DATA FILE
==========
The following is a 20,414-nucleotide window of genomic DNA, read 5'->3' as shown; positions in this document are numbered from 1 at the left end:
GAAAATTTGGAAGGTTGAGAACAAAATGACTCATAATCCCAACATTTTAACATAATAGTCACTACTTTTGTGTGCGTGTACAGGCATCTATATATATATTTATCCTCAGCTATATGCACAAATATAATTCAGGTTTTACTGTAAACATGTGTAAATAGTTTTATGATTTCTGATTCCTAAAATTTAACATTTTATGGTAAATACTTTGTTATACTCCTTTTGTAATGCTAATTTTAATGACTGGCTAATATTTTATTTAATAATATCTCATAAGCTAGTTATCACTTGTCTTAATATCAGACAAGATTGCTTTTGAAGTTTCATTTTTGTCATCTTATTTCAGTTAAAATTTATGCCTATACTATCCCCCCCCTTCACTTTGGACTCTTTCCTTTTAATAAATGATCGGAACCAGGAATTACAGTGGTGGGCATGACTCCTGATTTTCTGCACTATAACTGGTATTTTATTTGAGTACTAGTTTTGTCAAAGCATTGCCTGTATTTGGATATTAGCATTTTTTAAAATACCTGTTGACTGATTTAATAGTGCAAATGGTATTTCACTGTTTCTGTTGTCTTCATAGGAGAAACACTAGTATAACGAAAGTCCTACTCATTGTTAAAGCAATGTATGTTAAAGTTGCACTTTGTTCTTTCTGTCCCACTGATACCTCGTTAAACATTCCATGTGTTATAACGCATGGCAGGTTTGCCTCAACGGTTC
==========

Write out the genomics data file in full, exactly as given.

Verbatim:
The following is a 20,414-nucleotide window of genomic DNA, read 5'->3' as shown; positions in this document are numbered from 1 at the left end:
GAAAATTTGGAAGGTTGAGAACAAAATGACTCATAATCCCAACATTTTAACATAATAGTCACTACTTTTGTGTGCGTGTACAGGCATCTATATATATATTTATCCTCAGCTATATGCACAAATATAATTCAGGTTTTACTGTAAACATGTGTAAATAGTTTTATGATTTCTGATTCCTAAAATTTAACATTTTATGGTAAATACTTTGTTATACTCCTTTTGTAATGCTAATTTTAATGACTGGCTAATATTTTATTTAATAATATCTCATAAGCTAGTTATCACTTGTCTTAATATCAGACAAGATTGCTTTTGAAGTTTCATTTTTGTCATCTTATTTCAGTTAAAATTTATGCCTATACTATCCCCCCCCTTCACTTTGGACTCTTTCCTTTTAATAAATGATCGGAACCAGGAATTACAGTGGTGGGCATGACTCCTGATTTTCTGCACTATAACTGGTATTTTATTTGAGTACTAGTTTTGTCAAAGCATTGCCTGTATTTGGATATTAGCATTTTTTAAAATACCTGTTGACTGATTTAATAGTGCAAATGGTATTTCACTGTTTCTGTTGTCTTCATAGGAGAAACACTAGTATAACGAAAGTCCTACTCATTGTTAAAGCAATGTATGTTAAAGTTGCACTTTGTTCTTTCTGTCCCACTGATACCTCGTTAAACATTCCATGTGTTATAACGCATGGCAGGTTTGCCTCAACGGTTC